The assemblyman didn’t let his fellow Republicans who control the Senate off the hook, either, noting that chamber is run by a Long Islander, John Flanagan, who has also so far declined to heed McLaughlin’s call for hearings.

McLaughlin’s comments came on the heels of a POLITICO New York report that found the Cuomo administration resisted alerting Hoosick Falls residents about the presence of unsafe PFOA levels in their water, even as the EPA insisted that should be done.

According to information obtained by POLITICO’s Scott Waldman through a FOIL request, state health officials told federal regulators they had been monitoring the situation for a year, but didn’t want to “alarm people” by going public with an alert. They also said their differences with the EPA over a safe and acceptable level of contamination was a matter of “philosophy,” not science.

McLaughlin is now calling for a federal investigation into the matter, likening the Hoosick Falls mess to the Flint, Michigan lead contamination water crisis, which gained national attention and resulted in indictments of public officials.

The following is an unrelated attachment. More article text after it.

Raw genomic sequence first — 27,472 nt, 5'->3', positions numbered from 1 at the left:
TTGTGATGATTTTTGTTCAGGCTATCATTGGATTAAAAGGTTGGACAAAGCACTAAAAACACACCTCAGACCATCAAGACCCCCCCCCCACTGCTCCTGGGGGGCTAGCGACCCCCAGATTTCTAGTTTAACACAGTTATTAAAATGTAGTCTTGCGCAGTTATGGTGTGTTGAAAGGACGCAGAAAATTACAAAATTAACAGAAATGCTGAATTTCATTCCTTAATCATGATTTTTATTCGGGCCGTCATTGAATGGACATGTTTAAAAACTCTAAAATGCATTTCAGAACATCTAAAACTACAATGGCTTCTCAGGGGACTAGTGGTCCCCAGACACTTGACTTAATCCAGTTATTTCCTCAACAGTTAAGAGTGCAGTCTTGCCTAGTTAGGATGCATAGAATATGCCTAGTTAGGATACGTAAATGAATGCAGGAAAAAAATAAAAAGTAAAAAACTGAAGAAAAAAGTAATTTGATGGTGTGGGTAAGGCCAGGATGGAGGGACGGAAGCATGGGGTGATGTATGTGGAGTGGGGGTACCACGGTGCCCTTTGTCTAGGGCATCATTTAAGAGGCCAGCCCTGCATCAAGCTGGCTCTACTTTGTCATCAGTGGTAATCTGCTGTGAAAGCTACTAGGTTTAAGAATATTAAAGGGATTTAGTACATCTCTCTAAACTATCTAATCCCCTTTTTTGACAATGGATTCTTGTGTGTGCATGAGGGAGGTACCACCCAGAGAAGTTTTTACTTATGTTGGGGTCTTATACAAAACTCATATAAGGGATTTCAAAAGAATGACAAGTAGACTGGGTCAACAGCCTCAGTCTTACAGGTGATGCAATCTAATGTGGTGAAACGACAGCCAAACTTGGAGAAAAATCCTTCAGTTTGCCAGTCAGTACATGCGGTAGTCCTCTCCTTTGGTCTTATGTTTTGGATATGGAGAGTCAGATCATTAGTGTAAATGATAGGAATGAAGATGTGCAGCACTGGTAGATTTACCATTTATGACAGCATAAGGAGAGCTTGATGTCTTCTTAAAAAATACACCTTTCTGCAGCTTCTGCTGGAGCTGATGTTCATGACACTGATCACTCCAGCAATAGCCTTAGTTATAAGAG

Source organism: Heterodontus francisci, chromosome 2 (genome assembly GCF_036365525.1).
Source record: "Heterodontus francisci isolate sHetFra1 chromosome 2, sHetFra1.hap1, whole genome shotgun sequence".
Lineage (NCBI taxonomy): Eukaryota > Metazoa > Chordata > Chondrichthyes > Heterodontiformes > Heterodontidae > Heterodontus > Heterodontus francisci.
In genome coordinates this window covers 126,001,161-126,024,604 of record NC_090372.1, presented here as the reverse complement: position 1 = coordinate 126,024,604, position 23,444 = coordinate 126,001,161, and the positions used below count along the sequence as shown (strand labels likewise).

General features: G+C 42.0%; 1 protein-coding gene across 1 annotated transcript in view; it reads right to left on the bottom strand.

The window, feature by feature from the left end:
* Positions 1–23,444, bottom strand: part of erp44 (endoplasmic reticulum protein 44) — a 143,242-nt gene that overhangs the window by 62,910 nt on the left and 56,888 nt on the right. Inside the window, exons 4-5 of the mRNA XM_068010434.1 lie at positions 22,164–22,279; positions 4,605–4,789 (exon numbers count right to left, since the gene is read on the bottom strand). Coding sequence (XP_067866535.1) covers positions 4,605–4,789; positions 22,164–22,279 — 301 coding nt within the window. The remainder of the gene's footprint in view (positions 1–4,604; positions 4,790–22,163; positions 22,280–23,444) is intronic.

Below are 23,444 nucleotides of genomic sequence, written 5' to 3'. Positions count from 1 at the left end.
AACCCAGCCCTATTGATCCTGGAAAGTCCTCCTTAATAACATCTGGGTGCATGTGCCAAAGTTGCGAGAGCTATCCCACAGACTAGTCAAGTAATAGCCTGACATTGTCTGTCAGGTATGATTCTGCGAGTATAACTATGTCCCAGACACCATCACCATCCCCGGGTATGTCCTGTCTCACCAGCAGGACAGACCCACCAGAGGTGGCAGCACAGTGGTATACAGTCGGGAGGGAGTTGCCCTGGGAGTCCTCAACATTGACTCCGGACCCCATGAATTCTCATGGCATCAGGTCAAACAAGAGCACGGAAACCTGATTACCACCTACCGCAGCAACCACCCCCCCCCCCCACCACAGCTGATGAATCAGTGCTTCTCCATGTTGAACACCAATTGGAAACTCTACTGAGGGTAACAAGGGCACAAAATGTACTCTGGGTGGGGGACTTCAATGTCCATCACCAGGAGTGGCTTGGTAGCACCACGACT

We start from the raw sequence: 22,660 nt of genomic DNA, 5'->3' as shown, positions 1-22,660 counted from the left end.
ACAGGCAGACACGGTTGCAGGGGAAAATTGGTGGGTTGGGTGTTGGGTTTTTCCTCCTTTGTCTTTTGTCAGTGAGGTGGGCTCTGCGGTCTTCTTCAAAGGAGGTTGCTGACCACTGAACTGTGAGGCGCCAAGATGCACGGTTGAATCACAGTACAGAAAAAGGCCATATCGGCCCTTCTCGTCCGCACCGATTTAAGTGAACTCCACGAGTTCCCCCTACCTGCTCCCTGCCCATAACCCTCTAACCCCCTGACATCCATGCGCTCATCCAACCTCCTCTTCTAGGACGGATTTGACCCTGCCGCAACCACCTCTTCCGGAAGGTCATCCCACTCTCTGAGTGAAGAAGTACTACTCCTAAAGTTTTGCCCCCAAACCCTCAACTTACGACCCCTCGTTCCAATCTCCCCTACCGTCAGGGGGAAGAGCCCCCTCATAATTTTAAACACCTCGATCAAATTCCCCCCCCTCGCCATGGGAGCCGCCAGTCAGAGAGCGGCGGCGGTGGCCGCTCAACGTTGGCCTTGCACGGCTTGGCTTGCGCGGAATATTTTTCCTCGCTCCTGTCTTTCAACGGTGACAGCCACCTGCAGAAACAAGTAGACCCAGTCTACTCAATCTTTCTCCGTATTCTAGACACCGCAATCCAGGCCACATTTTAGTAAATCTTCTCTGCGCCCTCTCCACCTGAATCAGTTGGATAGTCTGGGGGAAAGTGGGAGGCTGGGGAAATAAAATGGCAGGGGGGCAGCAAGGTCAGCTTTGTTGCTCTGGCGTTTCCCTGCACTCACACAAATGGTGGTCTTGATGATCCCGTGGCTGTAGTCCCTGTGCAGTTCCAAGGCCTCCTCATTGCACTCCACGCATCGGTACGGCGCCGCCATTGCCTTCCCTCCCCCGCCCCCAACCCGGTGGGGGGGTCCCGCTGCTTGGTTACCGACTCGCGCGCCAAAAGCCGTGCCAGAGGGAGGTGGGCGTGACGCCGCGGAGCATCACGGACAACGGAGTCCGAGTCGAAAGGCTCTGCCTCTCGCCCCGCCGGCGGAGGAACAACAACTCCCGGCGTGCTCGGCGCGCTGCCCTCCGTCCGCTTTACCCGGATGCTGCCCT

The governor yesterday dismissed the POLITICO story as “a whole political he said, she said,” insisting that he doesn’t know how the state could have been “more aggressive” in addressing the Hoosick Falls matter.

Assembly Speaker Carl Heastie, meanwhile, left the door open for possible hearings in the future, saying: “I still think the main thing is to make sure that the people in Hoosick Falls and around the state are having clean drinking water. And if we still feel the need to look at it through hearings we can do that.”

Lawmakers Look To Next Week For Fantasy Sports Bill

From the Morning Memo:

State lawmakers are nearing an agreement this month to pave the way for allowing daily fantasy sports in New York, months after a legal challenge sidelined popular websites FanDuel and DraftKings.